As I’ve been getting back to full-time, the second-hardest aspect has been not slipping into old bad habits. One of the things a lot of people don’t realize about cancer is that it’s rarely considered “cured” right-away. My medical team feels confident the surgery removed all the
cancer, but I won’t actually be considered cured until 5 years of clean scans. I’m currently considered “no evidence of disease” (or “NED”) and will have to have scans for the rest of my life. It’s important to keep the new structure we established while I was out, so my time is not bogged down with things I shouldn’t be doing. It’s also helpful to keep my time flexible so I can assist if an employee needs to be out unexpectedly; I know so well now that anyone could have to be gone from work at any time.

Maintaining Work/Life Balance (When You Work From Home)

With the increase of mobile technology and the high cost of office rentals, it is increasingly common for small business owners to work from home.  And since they’re their own bosses, those entrepreneurs can get left out of the discussion of how to achieve work-life balance.  After all, how do you “get away from work” when work is where you live?  In this article, we’ll discuss some steps that can be taken to maintain work-life balance when working from home.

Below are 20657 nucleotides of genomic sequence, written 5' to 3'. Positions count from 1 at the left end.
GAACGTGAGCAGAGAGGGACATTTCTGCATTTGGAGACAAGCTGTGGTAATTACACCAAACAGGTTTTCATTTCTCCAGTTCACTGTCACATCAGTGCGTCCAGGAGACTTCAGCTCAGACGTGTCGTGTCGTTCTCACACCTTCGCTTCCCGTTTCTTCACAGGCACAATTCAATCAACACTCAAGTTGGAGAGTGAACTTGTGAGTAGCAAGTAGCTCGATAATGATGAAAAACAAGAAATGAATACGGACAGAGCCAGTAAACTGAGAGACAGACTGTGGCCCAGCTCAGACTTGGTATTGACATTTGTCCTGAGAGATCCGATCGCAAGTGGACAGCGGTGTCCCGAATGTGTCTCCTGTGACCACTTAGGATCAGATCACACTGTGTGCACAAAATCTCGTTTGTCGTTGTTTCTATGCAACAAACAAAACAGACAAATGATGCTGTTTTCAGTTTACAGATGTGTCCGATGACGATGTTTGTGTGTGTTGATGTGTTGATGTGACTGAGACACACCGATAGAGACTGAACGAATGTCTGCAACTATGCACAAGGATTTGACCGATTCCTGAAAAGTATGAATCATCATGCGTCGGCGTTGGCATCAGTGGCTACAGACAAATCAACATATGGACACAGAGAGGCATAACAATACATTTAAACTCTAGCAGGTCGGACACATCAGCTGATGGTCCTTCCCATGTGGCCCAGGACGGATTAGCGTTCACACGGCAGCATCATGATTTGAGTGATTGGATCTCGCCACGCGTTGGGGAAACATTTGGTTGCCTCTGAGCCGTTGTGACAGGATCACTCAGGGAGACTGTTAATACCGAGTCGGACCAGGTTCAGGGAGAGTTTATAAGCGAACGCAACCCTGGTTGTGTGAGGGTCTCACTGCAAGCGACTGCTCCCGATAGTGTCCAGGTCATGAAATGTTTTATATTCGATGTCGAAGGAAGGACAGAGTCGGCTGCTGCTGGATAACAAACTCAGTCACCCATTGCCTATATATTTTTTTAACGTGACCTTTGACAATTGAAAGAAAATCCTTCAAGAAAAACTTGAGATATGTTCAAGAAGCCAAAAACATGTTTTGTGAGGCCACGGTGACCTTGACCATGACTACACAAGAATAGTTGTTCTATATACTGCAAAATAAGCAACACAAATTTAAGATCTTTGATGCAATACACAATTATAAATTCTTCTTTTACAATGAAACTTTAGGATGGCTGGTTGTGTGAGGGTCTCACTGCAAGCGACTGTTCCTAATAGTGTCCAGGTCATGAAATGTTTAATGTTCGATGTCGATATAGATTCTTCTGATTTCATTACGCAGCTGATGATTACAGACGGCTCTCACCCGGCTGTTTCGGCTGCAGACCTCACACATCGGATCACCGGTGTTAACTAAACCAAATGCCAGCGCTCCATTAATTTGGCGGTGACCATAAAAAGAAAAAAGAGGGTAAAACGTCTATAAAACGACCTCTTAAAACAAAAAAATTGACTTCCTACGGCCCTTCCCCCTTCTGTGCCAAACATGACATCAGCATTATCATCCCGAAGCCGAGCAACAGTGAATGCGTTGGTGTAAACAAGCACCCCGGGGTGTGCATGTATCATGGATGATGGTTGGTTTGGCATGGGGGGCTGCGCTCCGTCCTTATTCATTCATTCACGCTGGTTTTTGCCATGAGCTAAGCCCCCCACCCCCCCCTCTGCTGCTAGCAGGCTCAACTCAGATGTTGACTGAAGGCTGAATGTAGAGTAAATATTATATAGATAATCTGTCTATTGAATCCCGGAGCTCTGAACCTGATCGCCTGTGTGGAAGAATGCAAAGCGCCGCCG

1.  Have a separate space.

If possible, keep one room in your home dedicated exclusively to work.  Don’t do work anywhere else in the house, and don’t do leisure in that room.  It’s too easy to take a break from playing a game or watching a show to “answer a few work emails real quick”.  (Likewise, it’s too easy to check on Facebook mid-conference call.)  If you make a space just for working, it helps you to fully commit to what you are supposed to be doing at the time, whether that is working or relaxing.

On top of the mental and emotional benefits of having a dedicated workspace, there is a financial benefit.  A home office deduction can be a huge boon at tax time and, per the IRS, is defined as, “Exclusive and regular use as the main place in which you conduct your business...”

Of course, not everyone will have the option of having an entirely separate room for a home office.  If that’s the case for you, try to find a way to differentiate your “workspace” from your “living space”.  Make sure that, when you’re working, your area is free of distractions.  If you normally listen to Top 40, turn the radio to classical.  You can even have a picture or two you set up on your desk, as though you were working at an office away from home.  Just find a way, personal to you, to clarify in your mind that you’re currently “at work”.